Weatherize your home
Weatherizing homes reduces the amount of energy required for indoor heating and cooling. During weatherization, specific steps must be taken to reduce pollution from various sources inside your home. Additionally, home occupants must be alert to any signs of insufficient ventilation, such as moisture condensation on surfaces, stuffy air, mildew, and mold growth.
Remember, weatherization doesn’t cause indoor air issues by adding new pollutants into the indoor air. But there are a few exceptions, like caulking, which sometimes emits pollutants. Remember, measures such as weather stripping, installing storm windows, blown-in wall insulation, and caulking can reduce the amount of outdoor air that may be infiltrating your home. As a result, the concentration of indoor air pollutants from specific sources inside the home might increase after weatherization.
Basic Strategies to improve indoor air quality
The most effective way to improve your home’s indoor air quality is the pollution sources or minimize their emissions. Certain sources, such as ones that contain asbestos, can be enclosed or sealed. Other sources, such as gas stoves, can be carefully adjusted to lower the amount of emissions. It’s also possible to limit the use of scented products or cleaning products that are considered pollutants.
In most cases, pollution source control is a more cost-effective approach to ensure better indoor air quality than ventilation. This is because mechanical ventilation is more likely to increase energy-related costs than pollution source control.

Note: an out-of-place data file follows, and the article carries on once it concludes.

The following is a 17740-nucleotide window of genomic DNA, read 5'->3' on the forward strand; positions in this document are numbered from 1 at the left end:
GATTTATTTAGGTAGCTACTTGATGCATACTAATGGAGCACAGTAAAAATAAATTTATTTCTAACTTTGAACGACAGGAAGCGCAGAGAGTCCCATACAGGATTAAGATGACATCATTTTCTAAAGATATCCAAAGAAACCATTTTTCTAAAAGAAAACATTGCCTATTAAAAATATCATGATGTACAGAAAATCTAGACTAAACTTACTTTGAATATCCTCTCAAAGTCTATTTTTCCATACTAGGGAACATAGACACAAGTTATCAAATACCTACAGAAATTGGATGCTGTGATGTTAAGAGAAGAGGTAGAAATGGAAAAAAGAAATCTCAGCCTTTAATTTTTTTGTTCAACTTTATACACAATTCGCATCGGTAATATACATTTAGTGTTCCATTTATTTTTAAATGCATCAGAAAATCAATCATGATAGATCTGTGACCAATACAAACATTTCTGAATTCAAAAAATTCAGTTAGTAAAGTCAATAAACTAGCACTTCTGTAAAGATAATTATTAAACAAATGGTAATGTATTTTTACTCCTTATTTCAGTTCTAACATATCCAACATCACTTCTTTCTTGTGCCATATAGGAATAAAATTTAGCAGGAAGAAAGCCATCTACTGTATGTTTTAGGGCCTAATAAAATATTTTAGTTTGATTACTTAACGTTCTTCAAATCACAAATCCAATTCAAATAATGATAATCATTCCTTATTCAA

Another effective approach to reducing indoor air pollutants is to increase the volume of outdoor air. Most indoor heating and cooling systems, like forced air heating systems, don’t mechanically bring more fresh air into the home. Operating attic or window fans, opening windows & doors, or running a window air conditioning could increase the outdoor ventilation.
Local kitchen or bathroom fans that exhaust outdoors often remove contaminants directly from the specific room where the fan is installed. This can help increase your home’s outdoor air ventilation rate. Note that taking these steps is important, particularly if you are currently involved in activities likely to generate high levels of pollutants. These activities could include paint stripping, painting, heating using kerosene heaters, or hobby activities that involve soldering, welding, or sanding.
In our experience, advanced home designs now feature mechanical systems that help bring enough outdoor air into the house. Some of those designs include energy-efficient heat recovery ventilators, commonly known as air-to-air heat exchangers.
You can find different types and sizes of air cleaners on the market today. These options range from affordable tabletop models to highly sophisticated, costly whole-house air cleaners. Note that some air cleaners are effective in particle removal while others are much less so. Remember, air cleaners are not designed to eliminate gaseous pollutants.